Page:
The Mailocalypse Is Upon Us!

I’m currently polishing off the two final features before I start going for
the Lamson 1.0 release. I’ve been using Lamson to make a few little cute applications
and create one thing for a potential client, and so far I haven’t had to change much
since 0.9.3. It’s great so far and I hope that Lamson 1.0 will be a fun release.

The big thing that must improve though is handling character encodings in emails.
After spending a week or more trying to come up with an automated conversion scheme that
would honor all the encodings on the planet, I had a realization.

Why Isn’t All Mail UTF-8?

Remembering the purpose of Lamson as a modern mail server and framework, it finally
struck me as dumb that I’m trying to keep around encodings that were invented in the
pre-Unicode days. Every modern system understands and displays UTF-8, and apart from
some pissy attitudes from the Japanese about the Han unification, there’s really no reason
that every email Lamson handles can’t be “upgraded” to UTF-8.

As I thought about this more I started to like the idea. Take all mail Lamson handles, and
upgrade it to utf-8. Then inside Lamson you know that it’s future proofed and ready to
be used by Python no matter what. Finally when the mail goes out, the conversion for sending
is simply to encode the email as proper UTF-8 encoding consistently.

However, I’m not the type of person to think any random idea I have is instantly valid because
I thought it up. Before I make a grand announcement that Lamson only deals with UTF-8 I better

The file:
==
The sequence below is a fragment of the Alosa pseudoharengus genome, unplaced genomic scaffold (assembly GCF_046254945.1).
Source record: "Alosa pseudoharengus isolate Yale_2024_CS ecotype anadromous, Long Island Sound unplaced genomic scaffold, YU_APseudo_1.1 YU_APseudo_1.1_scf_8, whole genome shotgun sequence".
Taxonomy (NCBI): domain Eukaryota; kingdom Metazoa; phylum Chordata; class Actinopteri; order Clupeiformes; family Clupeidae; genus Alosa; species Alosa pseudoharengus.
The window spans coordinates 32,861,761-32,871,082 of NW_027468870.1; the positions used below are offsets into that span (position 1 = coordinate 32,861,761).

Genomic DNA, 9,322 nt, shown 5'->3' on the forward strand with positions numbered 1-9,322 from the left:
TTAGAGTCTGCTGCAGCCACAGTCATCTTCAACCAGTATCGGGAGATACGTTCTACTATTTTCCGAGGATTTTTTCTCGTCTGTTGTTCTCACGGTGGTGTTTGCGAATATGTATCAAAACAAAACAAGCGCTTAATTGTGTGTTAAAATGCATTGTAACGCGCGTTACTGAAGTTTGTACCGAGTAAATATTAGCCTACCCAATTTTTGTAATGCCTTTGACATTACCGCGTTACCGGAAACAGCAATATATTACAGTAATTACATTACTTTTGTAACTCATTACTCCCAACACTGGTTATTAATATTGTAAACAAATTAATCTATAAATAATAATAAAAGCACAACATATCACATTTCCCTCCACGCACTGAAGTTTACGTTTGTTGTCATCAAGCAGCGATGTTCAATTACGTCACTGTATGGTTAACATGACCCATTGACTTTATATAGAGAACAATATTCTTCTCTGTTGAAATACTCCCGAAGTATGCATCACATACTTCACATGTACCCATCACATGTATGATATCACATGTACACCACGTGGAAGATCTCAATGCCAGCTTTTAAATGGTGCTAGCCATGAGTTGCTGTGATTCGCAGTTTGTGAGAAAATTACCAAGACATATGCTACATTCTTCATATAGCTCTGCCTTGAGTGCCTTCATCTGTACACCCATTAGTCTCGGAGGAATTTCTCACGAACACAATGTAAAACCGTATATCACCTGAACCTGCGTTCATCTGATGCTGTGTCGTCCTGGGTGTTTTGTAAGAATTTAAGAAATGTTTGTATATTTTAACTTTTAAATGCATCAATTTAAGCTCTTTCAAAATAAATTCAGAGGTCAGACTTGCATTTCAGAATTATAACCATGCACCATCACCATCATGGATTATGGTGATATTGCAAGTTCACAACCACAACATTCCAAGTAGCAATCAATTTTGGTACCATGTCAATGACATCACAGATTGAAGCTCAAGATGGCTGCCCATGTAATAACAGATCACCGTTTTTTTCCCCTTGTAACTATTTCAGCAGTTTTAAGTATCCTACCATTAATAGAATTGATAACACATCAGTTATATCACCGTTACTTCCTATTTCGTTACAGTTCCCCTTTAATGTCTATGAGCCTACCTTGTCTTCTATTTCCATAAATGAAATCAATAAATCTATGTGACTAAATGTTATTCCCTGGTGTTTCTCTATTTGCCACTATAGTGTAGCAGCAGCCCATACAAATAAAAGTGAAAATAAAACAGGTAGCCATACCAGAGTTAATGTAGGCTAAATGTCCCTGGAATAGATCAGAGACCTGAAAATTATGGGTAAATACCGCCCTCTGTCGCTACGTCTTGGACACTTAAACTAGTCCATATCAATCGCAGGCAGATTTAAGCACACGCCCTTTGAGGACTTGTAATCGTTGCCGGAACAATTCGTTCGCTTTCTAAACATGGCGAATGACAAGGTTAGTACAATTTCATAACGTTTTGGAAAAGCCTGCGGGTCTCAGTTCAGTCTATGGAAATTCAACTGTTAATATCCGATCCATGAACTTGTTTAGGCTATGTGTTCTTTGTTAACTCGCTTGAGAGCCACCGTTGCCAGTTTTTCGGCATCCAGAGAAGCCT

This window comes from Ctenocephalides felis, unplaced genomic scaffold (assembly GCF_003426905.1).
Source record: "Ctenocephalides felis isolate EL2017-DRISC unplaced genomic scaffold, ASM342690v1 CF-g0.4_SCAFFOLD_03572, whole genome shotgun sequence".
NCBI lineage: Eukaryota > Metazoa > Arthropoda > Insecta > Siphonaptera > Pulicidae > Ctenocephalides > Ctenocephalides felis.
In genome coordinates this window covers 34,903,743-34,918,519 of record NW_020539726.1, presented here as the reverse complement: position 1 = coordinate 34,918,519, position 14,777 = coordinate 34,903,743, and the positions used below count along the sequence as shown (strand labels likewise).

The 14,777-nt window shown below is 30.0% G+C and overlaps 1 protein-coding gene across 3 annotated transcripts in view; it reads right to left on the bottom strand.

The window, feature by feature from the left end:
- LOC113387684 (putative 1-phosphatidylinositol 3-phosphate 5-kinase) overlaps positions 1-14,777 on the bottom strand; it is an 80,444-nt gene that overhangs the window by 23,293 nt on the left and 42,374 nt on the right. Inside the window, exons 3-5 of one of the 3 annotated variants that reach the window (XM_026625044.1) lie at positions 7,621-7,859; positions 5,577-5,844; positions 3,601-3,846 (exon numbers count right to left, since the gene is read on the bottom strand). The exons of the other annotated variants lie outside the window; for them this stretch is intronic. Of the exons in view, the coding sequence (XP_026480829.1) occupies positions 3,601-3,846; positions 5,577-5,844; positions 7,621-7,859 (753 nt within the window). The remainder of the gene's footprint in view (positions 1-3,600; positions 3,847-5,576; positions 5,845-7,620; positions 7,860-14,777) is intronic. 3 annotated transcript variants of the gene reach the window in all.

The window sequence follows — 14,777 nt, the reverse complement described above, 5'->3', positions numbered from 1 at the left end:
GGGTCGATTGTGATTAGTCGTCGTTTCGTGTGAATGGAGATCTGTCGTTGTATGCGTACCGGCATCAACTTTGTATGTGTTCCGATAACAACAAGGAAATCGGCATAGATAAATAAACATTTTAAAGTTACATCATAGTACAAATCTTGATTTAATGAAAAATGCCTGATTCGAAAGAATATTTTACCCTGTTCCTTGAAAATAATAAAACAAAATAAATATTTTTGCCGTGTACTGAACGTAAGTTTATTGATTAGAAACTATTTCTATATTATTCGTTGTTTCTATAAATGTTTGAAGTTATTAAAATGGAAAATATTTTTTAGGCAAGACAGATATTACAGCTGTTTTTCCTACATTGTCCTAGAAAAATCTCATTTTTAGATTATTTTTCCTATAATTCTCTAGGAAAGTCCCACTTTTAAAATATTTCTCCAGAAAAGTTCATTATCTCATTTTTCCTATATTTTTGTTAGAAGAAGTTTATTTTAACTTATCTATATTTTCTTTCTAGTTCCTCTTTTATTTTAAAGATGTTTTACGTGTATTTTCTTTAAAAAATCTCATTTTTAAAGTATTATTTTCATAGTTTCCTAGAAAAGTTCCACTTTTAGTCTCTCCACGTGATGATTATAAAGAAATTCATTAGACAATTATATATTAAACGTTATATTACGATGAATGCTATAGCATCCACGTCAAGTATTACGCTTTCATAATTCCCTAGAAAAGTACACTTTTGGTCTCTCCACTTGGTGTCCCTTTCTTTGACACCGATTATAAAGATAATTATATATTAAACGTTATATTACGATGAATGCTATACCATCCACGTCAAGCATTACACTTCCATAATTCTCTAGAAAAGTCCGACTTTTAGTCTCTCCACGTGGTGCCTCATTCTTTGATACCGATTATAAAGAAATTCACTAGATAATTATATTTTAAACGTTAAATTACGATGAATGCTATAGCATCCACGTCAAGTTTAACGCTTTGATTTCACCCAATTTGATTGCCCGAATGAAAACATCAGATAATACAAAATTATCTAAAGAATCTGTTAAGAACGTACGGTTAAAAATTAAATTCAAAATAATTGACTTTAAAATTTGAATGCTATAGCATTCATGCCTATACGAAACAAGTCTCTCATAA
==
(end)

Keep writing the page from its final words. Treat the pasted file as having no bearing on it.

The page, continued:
know that it’s going to have minimal impact on people using it. I made a similar decision with
Mongrel, where I chose not to accept clients that didn’t follow the standard, and it turned
out to block a ton of security attacks for free.

What if Lamson’s required conversion to UTF-8 could not only simplify Lamson mail processing,
but also prevent spam and security flaws? I decided to do some basic analysis and find out.

This Is The Mailocalypse

I’ve decided that Lamson will NOT try to maintain the encodings it is given by a client.
It will consider all encodings suspect, and attempt to convert them to UTF-8 as a means
of cleaning and simplifying the mail it receives before it talks to other systems. Every
other system you’d most likely talk to is either UTF-8 capable or even requires it.

I’m calling this “The Mailocalypse” because it’s funny, but it will also separate Lamson from
other systems, in potentially awesome or horrible ways.

To validate this premise, I created a small Python script that takes a Maildir or mbox and tries to
convert every email into a UTF-8 encoding. It’s not trying to write the emails, just
load them and convert every single piece reliably to UTF-8. It then reports any emails
that have a problem with the conversion. After that I ran it on a bunch of mail I had
and got other people to run it and report their findings.

You can grab the script here. Improvements welcome.

The data I got from a small sample of the mail (randomly selected) was the following:

all bad spam
5069 7 0
263 15 1
1806 231 1
2650 69 0
4509 20 0
2023 495 1
3723 74 0

all is the total number of messages in the mailbox (including bad). bad is the number that were bad.
spam is whether that box was a spam box or not (meaning all messages were classified as spam).

I also made sure that the characters showed up in web browsers and in various UTF-8
mail clients and terminal windows. Most of the conversion was reliable and very
fast for a quick script.

With the above data, there’s two things you can notice right away, and which are confirmed with a quick
R session:

  1. Spam fails to convert more frequently than ham messages. It looks like failure to convert is a 0.03 significant indicator that the message is spam. I’d need more data to confirm that.
  2. Legit mail (ham) only has a 1.2% chance of failing to convert, and a quick eye-ball sample says those failures mail are mostly spam that wasn’t classified right.

Potential Problems

This analysis shows initially that converting mail to UTF-8 could work, but there are two problems
I see so far: